That's life, the top 10% of tennis players, musicians, journalists, politicians, authors are the same - earn more than the rest put together.

What our mong politicians didn't realise is that 50% (or more ) of cash bonuses went back to the taxpayer ........ around Feburary, because that's when bonuses are paid. Now, with reduced cash bonuses and anything else paid in deferred stock ( shares in the company), we, the taxpayer get less money from the Bankers.

Edited to add - cash bonus is taxed at 50% ( Real rate closer to 70%), stock/ shares taxed at 21%. As Pyiainno says, keep the stock price down, wait until the government sell low because the newspapers are screaming for blood - wait for the bounce - double your money and half your tax risk !!

Aren't you glad our MPs know sooooo much about finance :)
Great plan eh Baldrick !!
 
#12
Bonuses will have probably only go to the top 10% of earners and achievers - as is the situation in other industries. Most would have got squat or an "At Risk" conversation with HR. No CEA or total health cover in the City, no HDT, no uniform maint.

Stop paying a bonus to the top boys and you can double your losses - that's traders, IT specialists, investment bankers that still have clients willing to chat with them.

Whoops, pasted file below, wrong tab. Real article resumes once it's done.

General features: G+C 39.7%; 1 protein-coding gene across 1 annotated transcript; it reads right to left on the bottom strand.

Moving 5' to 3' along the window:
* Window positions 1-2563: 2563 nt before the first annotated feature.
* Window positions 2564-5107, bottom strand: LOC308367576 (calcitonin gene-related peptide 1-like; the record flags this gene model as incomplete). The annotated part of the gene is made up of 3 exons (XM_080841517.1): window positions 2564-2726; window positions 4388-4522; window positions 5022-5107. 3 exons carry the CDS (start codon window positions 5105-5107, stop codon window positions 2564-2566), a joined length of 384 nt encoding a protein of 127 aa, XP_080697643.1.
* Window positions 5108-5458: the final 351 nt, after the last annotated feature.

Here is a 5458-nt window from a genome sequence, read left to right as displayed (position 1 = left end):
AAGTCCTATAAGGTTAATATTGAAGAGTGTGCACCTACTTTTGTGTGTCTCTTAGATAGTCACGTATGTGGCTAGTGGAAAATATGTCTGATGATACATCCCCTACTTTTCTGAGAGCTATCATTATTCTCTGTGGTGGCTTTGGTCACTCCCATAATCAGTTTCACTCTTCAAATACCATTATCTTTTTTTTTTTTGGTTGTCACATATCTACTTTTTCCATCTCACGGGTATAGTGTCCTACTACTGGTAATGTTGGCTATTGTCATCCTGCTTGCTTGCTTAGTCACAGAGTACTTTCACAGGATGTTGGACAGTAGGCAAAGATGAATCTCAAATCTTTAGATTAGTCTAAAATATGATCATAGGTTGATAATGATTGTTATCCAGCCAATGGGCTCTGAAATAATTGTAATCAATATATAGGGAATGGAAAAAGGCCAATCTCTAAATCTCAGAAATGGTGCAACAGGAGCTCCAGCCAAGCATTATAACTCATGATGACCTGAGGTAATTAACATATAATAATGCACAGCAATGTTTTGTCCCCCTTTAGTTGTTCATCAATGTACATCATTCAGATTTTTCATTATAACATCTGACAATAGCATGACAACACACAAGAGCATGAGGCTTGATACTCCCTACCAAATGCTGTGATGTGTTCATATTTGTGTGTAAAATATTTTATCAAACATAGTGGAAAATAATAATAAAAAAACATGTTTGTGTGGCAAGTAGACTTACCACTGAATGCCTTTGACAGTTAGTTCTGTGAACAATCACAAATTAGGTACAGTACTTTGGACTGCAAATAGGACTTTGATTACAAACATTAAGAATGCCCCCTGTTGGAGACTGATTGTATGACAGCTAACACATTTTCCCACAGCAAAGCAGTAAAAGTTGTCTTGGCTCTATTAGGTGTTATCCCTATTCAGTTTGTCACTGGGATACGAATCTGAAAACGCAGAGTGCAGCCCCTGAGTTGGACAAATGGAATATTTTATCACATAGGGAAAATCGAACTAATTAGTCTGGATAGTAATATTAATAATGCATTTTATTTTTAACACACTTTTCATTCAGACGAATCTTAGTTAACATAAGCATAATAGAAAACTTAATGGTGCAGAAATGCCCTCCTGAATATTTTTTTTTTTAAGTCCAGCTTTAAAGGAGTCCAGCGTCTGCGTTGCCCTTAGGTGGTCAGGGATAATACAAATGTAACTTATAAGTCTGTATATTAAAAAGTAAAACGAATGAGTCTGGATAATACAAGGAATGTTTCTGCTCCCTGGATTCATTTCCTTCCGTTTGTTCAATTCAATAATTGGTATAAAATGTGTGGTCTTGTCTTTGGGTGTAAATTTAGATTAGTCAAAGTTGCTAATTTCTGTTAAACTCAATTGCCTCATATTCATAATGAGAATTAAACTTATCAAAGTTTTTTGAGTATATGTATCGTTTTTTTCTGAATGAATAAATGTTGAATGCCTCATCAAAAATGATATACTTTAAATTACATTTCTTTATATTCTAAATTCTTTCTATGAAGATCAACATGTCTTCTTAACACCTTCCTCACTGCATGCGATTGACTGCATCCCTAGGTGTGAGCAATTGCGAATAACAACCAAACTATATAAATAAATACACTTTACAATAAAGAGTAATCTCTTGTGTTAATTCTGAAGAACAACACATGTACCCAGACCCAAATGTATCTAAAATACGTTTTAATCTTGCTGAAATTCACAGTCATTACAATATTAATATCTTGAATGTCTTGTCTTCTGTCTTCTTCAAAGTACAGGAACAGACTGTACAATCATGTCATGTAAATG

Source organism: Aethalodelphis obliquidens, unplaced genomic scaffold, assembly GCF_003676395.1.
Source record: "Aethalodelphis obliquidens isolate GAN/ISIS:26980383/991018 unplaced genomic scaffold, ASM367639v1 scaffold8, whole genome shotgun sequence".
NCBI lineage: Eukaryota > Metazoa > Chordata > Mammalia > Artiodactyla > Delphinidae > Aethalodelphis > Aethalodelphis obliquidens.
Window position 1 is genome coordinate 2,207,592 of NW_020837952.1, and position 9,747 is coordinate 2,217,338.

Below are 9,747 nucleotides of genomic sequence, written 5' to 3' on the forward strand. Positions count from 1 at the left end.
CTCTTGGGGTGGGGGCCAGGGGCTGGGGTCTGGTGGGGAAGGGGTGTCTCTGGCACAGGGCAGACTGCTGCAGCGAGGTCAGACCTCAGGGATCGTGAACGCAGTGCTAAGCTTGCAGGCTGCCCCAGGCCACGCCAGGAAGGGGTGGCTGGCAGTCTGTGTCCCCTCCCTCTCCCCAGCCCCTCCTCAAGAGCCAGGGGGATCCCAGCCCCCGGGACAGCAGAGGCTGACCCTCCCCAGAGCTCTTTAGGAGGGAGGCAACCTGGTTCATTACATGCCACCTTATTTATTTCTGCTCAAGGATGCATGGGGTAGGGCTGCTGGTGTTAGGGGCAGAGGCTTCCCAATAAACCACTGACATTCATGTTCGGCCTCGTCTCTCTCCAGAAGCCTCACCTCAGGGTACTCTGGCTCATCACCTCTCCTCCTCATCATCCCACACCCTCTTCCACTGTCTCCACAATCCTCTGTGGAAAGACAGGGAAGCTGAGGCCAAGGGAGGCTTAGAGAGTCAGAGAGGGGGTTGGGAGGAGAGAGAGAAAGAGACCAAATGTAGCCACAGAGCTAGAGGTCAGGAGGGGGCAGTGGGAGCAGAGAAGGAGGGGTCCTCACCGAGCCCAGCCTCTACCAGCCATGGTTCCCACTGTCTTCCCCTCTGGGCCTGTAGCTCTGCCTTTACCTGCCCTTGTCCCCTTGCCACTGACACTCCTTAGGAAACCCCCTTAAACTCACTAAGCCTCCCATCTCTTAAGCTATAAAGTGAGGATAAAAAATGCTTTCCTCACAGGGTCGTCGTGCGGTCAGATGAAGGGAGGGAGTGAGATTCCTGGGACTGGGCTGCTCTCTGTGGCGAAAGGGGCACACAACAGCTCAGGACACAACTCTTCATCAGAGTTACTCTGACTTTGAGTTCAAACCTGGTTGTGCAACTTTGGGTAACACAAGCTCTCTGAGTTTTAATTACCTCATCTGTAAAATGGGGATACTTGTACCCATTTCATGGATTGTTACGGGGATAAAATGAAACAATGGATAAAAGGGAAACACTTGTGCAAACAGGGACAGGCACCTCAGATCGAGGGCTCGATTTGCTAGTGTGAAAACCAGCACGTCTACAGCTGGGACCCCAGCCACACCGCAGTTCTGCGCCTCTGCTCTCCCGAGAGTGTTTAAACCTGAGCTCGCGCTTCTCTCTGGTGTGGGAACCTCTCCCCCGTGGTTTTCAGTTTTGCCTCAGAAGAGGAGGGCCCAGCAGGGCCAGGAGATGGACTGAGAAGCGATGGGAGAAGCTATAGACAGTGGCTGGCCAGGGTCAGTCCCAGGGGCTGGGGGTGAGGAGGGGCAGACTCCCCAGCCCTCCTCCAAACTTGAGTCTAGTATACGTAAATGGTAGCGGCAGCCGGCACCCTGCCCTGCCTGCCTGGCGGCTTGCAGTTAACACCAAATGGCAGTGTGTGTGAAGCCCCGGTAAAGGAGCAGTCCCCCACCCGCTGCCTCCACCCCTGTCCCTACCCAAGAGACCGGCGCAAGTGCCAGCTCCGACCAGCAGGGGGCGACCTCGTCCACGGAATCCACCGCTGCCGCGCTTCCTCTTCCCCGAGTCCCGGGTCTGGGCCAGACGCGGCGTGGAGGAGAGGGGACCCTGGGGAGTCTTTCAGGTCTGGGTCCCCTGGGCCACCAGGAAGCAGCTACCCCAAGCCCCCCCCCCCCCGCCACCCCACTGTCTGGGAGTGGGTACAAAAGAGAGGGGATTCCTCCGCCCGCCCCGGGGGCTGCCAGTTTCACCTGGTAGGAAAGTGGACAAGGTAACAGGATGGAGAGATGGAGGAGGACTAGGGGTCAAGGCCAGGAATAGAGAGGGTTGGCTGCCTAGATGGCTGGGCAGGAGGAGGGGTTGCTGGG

That's life, the top 10% of tennis players, musicians, journalists, politicians, authors are the same - earn more than the rest put together.

What our mong politicians didn't realise is that 50% (or more ) of cash bonuses went back to the taxpayer ........ around Feburary, because that's when bonuses are paid. Now, with reduced cash bonuses and anything else paid in deferred stock ( shares in the company), we, the taxpayer get less money from the Bankers.

Edited to add - cash bonus is taxed at 50% ( Real rate closer to 70%), stock/ shares taxed at 21%. As Pyianno says, keep the stock price down, wait until the government sell low because the newspapers are screaming for blood - wait for the bounce - double your money and half your tax risk !!

Aren't you glad our MPs know sooooo much about finance :)

Great plan eh Baldrick !!
 
#13